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Django Django Are Just Getting Started: ‘In Terms of Output, We’ve Not Really Scratched the Surface’

Rolling Stone caught up with the British band ahead of their return to Australia this month

Django Django

Sequoia Ziff

It’s been ten years since Django Django first made a significant impact on Australian crowds, riding the waves of success their self-titled debut brought them around the world.

The years that have followed have seen the quartet’s music continue to diversify in style, orchestration and ambition; three subsequent albums of vibrant, kaleidoscopic ideas have ensured Django Django’s ongoing popularity and in 2023, the group laid down their most engaging and fun collection of sounds to date.

The band’s fifth studio album, Off Planet, was released in four parts — the final chapter landing in June. 21 tracks of beautifully eccentric and stirring music holds a mirror up to the intense period of creativity Django Django embraced across extended periods of lockdown. The music itself is rich and textured, but it’s definitely not the type of album that can be consumed (and appreciated) in one sitting. 

And that’s always been the charm of a band like Django Django.

Calling them ‘art rock’ almost feels like a cop out – their music and approach has, as producer/drummer David Maclean explains, feels more like a group of “four geeky alchemists, rather than a band.”

From his house in London, Maclean is settled in on the couch as we pull the layers back on a project like Off Planet – a solid entry into the wider Django Django catalogue, and a great indicator of the band’s evolution of core sound. As Maclean remembers, whittling the tracklist down to its final 21 was hard in itself.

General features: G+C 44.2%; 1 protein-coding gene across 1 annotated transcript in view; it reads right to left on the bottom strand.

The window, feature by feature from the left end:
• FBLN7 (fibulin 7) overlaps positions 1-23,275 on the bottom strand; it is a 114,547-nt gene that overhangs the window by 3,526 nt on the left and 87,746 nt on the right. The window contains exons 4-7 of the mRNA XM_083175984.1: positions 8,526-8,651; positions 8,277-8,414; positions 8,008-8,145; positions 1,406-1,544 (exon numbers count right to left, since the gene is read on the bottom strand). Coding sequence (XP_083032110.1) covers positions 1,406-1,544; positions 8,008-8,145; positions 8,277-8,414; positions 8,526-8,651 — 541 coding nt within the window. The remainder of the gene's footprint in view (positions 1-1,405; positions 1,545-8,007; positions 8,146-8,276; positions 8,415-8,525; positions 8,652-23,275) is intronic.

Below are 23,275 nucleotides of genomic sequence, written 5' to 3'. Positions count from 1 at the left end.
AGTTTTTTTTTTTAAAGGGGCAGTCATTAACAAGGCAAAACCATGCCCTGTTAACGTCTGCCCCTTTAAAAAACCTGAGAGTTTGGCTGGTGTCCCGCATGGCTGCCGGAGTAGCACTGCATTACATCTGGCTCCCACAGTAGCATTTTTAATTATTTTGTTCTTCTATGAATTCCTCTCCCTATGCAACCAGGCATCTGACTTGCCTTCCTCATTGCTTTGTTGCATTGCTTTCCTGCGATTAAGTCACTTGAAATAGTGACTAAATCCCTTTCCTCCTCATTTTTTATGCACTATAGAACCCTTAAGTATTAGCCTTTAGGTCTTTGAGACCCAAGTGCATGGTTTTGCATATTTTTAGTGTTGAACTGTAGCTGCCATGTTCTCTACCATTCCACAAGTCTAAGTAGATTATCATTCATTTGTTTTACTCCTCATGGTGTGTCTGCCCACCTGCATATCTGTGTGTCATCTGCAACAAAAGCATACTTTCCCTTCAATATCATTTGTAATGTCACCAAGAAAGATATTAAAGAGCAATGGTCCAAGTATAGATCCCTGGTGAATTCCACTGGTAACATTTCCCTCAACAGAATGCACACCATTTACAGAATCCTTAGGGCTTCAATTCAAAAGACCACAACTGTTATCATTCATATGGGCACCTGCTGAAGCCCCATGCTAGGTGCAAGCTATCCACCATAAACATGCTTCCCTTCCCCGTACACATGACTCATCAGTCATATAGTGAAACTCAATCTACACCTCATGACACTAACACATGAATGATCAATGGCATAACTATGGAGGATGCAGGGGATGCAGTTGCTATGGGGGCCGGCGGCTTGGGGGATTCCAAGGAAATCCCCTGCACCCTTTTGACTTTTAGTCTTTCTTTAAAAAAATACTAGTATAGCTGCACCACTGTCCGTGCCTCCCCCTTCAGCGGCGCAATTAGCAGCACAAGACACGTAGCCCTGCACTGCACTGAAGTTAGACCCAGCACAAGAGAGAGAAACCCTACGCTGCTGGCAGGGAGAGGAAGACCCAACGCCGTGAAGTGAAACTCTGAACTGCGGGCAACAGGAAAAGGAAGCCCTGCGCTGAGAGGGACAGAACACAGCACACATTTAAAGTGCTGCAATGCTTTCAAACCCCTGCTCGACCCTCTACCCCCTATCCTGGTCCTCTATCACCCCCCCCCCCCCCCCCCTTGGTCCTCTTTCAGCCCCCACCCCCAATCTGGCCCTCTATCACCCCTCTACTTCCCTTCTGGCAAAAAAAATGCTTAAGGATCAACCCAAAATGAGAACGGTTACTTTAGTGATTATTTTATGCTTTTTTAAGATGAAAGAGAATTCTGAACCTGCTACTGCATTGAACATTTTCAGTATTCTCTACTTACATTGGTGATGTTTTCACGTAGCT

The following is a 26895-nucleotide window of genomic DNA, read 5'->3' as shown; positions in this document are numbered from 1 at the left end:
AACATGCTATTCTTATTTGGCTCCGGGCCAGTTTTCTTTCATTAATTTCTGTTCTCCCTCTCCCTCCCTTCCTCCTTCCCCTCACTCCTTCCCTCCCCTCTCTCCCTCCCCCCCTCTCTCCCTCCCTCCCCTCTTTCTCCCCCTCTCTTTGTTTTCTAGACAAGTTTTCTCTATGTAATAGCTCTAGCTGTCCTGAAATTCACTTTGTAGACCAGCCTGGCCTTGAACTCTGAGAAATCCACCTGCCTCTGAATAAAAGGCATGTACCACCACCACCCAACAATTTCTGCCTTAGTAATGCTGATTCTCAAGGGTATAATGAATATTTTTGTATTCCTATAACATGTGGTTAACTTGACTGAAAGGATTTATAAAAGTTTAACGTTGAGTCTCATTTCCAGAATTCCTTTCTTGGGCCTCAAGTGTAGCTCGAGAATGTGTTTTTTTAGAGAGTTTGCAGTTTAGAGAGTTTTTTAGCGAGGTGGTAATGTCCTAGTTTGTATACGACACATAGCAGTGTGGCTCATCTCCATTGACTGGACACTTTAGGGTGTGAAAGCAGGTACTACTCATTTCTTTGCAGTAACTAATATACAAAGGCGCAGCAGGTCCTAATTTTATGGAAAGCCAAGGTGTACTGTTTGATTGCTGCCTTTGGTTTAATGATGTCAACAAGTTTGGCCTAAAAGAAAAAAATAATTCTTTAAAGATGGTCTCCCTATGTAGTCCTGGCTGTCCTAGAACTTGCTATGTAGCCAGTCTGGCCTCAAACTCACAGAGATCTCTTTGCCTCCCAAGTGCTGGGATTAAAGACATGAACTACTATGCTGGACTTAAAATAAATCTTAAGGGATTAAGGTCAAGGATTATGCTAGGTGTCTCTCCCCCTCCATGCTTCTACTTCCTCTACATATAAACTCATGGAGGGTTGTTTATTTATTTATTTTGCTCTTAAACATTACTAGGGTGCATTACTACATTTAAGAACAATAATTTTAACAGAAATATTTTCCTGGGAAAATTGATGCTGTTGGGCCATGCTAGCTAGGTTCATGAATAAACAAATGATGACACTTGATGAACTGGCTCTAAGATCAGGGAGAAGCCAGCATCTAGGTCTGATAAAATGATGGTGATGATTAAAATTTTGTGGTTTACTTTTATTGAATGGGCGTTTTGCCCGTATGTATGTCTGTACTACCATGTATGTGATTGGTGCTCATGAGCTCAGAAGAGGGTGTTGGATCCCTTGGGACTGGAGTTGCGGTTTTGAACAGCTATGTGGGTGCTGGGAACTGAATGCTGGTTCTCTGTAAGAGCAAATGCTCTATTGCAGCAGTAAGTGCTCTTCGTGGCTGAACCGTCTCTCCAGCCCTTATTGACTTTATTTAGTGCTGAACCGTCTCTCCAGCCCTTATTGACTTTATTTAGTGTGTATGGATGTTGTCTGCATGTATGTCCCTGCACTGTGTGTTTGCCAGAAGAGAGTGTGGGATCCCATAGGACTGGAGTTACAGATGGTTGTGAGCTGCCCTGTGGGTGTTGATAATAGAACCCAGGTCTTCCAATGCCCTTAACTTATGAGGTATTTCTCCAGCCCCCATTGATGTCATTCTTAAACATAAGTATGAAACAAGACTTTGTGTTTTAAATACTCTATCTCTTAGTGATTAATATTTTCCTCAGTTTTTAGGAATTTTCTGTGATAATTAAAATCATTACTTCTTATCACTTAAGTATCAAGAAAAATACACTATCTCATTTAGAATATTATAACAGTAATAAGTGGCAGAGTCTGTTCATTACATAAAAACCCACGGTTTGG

“This album was quite a good way of clearing the backlog of music we did over lockdowns. We were just hidden away making music; it felt good to get it out, let people hear it,” he says.

“We had about 80 tracks sitting on a SoundCloud page, where the band can log in and listen to stuff, take it away and work on different things. We had too much stuff to release in an album and also, we didn’t want to face the challenge of turning in an album. You can’t really put out an album with so much meat, you have to condense it; we’ve done that four times, and this time we thought, ‘Let’s not make an album, let’s just chuck everything we’ve done together like a sketchbook.’”

Off Planet, which features choice collaborations with artists like Jack Peñate (“No Time”), Bernardo (“Who You Know”), and Isabelle Woodhouse (“Lunar Vibrations”), bounces between sonic beds with ease. Pop and blues elements mix with frenetic electronics and rhythms unheard of any previous Django Django release. Yet through it all, the unique voice and captivating elements of the band’s presence on a record, is never lost.

Heading into this album, the listener knows who’s playground they’re in; at the album’s most eccentric, there’s still that comforting energy that Django Django know what they’re doing, making them the perfect guides for our musical journey.

Five albums in, Maclean acknowledges that Django Django are still discovering the scope of their artistry, and how far they can see themselves pushing things. 

“In terms of the output, I don’t think we’ve really scratched the surface. We’re still playing catch up to what we started,” he says.

“We’ve probably got about five albums planned, we’re going to switch it up now. We made four albums where the first one was fluke; we made it in the bedroom, we thought it was garbage, but everybody else thought it was good. The second, third, and fourth albums, they were us trying to remember what we did, how we did it, and why we did it. This one, it was more like, ‘Well here’s a bunch of stuff we did!’

I feel like the next three are going to be our proper, grown up albums. Albums that bands make when they go in the studio and know what they’re doing. That might be the next three. I’d love to just be like Paul McCartney, being in my ‘80s and making music at home… I don’t really see a time to stop doing it.”